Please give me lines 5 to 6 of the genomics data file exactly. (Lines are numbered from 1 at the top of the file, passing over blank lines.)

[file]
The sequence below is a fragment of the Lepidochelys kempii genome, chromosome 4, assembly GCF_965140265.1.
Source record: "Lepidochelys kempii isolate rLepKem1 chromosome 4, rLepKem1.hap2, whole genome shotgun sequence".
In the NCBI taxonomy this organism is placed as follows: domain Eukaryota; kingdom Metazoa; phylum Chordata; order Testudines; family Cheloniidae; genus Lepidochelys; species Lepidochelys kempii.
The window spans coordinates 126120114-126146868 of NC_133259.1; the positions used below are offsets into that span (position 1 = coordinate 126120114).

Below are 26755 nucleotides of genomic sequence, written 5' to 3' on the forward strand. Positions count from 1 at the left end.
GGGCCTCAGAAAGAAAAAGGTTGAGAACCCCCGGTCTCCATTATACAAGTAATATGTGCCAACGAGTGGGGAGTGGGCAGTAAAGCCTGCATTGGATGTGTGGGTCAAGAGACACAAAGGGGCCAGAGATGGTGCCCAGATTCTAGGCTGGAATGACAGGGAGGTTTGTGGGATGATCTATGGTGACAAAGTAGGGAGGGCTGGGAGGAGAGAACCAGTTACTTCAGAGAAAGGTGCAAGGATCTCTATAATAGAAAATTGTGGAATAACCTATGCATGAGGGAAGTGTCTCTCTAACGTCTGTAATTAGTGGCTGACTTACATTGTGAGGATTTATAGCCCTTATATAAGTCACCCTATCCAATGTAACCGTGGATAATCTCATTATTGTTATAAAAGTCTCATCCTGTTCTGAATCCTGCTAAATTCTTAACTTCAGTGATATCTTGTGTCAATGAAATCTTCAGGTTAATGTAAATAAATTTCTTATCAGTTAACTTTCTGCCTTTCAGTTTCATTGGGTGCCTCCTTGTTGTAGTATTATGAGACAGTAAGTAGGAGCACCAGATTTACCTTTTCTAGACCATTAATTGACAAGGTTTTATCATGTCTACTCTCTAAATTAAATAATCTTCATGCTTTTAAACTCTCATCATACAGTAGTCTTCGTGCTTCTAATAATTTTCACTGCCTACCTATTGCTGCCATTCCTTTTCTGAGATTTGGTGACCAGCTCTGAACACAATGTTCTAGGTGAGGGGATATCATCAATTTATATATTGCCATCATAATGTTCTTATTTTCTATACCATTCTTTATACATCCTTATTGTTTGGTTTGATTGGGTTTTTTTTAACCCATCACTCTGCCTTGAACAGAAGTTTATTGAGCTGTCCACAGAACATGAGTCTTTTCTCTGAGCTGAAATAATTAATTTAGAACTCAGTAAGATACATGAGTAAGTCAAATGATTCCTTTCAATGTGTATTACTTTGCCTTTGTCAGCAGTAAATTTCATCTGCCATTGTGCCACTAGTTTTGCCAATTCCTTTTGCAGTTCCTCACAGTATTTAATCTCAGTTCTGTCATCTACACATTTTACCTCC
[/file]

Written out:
Below are 26755 nucleotides of genomic sequence, written 5' to 3' on the forward strand. Positions count from 1 at the left end.
GGGCCTCAGAAAGAAAAAGGTTGAGAACCCCCGGTCTCCATTATACAAGTAATATGTGCCAACGAGTGGGGAGTGGGCAGTAAAGCCTGCATTGGATGTGTGGGTCAAGAGACACAAAGGGGCCAGAGATGGTGCCCAGATTCTAGGCTGGAATGACAGGGAGGTTTGTGGGATGATCTATGGTGACAAAGTAGGGAGGGCTGGGAGGAGAGAACCAGTTACTTCAGAGAAAGGTGCAAGGATCTCTATAATAGAAAATTGTGGAATAACCTATGCATGAGGGAAGTGTCTCTCTAACGTCTGTAATTAGTGGCTGACTTACATTGTGAGGATTTATAGCCCTTATATAAGTCACCCTATCCAATGTAACCGTGGATAATCTCATTATTGTTATAAAAGTCTCATCCTGTTCTGAATCCTGCTAAATTCTTAACTTCAGTGATATCTTGTGTCAATGAAATCTTCAGGTTAATGTAAATAAATTTCTTATCAGTTAACTTTCTGCCTTTCAGTTTCATTGGGTGCCTCCTTGTTGTAGTATTATGAGACAGTAAGTAGGAGCACCAGATTTACCTTTTCTAGACCATTAATTGACAAGGTTTTATCATGTCTACTCTCTAAATTAAATAATCTTCATGCTTTTAAACTCTCATCATACAGTAGTCTTCGTGCTTCTAATAATTTTCACTGCCTACCTATTGCTGCCATTCCTTTTCTGAGATTTGGTGACCAGCTCTGAACACAATGTTCTAGGTGAGGGGATATCATCAATTTATATATTGCCATCATAATGTTCTTATTTTCTATACCATTCTTTATACATCCTTATTGTTTGGTTTGATTGGGTTTTTTTTAACCCATCACTCTGCCTTGAACAGAAGTTTATTGAGCTGTCCACAGAACATGAGTCTTTTCTCTGAGCTGAAATAATTAATTTAGAACTCAGTAAGATACATGAGTAAGTCAAATGATTCCTTTCAATGTGTATTACTTTGCCTTTGTCAGCAGTAAATTTCATCTGCCATTGTGCCACTAGTTTTGCCAATTCCTTTTGCAGTTCCTCACAGTATTTAATCTCAGTTCTGTCATCTACACATTTTACCTCC